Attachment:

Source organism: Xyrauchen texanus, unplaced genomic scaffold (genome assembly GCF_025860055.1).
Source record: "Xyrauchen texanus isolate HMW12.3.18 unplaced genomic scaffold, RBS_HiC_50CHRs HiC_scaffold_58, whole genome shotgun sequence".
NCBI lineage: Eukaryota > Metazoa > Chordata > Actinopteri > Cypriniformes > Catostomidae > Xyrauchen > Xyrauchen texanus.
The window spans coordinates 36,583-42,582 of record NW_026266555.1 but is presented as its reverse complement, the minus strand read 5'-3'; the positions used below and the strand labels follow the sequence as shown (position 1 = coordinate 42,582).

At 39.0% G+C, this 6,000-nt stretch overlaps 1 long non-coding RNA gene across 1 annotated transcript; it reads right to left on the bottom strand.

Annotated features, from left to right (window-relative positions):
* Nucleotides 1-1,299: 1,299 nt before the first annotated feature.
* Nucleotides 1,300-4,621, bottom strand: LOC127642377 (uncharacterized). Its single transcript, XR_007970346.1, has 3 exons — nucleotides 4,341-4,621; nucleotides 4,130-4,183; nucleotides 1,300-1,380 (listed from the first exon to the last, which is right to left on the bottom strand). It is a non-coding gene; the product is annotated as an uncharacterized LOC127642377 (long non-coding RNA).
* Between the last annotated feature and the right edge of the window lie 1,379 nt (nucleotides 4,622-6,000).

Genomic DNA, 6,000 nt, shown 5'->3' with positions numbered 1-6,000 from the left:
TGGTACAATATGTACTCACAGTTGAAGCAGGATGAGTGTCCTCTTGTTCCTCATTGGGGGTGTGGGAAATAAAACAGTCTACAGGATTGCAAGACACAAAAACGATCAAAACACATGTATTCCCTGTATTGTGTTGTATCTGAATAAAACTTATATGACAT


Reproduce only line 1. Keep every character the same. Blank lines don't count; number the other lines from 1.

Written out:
Source organism: Xyrauchen texanus, unplaced genomic scaffold (genome assembly GCF_025860055.1).